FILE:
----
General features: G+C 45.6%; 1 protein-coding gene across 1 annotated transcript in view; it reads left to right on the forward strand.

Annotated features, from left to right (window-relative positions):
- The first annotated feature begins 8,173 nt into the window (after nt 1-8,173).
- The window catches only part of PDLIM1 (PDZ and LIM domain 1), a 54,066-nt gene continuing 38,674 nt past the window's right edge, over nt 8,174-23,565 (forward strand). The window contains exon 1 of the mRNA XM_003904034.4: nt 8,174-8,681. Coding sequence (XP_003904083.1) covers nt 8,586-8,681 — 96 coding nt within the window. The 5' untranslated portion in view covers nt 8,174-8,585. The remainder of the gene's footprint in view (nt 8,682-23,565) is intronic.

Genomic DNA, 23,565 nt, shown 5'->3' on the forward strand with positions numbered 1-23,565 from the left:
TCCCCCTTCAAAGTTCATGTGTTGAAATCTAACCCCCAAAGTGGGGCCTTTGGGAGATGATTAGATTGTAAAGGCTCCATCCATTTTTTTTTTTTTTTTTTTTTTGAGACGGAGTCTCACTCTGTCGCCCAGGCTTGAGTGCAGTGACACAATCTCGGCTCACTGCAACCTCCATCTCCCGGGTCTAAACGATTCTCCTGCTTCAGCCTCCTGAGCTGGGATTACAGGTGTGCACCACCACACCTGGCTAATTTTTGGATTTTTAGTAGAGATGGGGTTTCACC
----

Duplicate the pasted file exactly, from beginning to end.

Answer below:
General features: G+C 45.6%; 1 protein-coding gene across 1 annotated transcript in view; it reads left to right on the forward strand.

Annotated features, from left to right (window-relative positions):
- The first annotated feature begins 8,173 nt into the window (after nt 1-8,173).
- The window catches only part of PDLIM1 (PDZ and LIM domain 1), a 54,066-nt gene continuing 38,674 nt past the window's right edge, over nt 8,174-23,565 (forward strand). The window contains exon 1 of the mRNA XM_003904034.4: nt 8,174-8,681. Coding sequence (XP_003904083.1) covers nt 8,586-8,681 — 96 coding nt within the window. The 5' untranslated portion in view covers nt 8,174-8,585. The remainder of the gene's footprint in view (nt 8,682-23,565) is intronic.

Genomic DNA, 23,565 nt, shown 5'->3' on the forward strand with positions numbered 1-23,565 from the left:
TCCCCCTTCAAAGTTCATGTGTTGAAATCTAACCCCCAAAGTGGGGCCTTTGGGAGATGATTAGATTGTAAAGGCTCCATCCATTTTTTTTTTTTTTTTTTTTTTGAGACGGAGTCTCACTCTGTCGCCCAGGCTTGAGTGCAGTGACACAATCTCGGCTCACTGCAACCTCCATCTCCCGGGTCTAAACGATTCTCCTGCTTCAGCCTCCTGAGCTGGGATTACAGGTGTGCACCACCACACCTGGCTAATTTTTGGATTTTTAGTAGAGATGGGGTTTCACC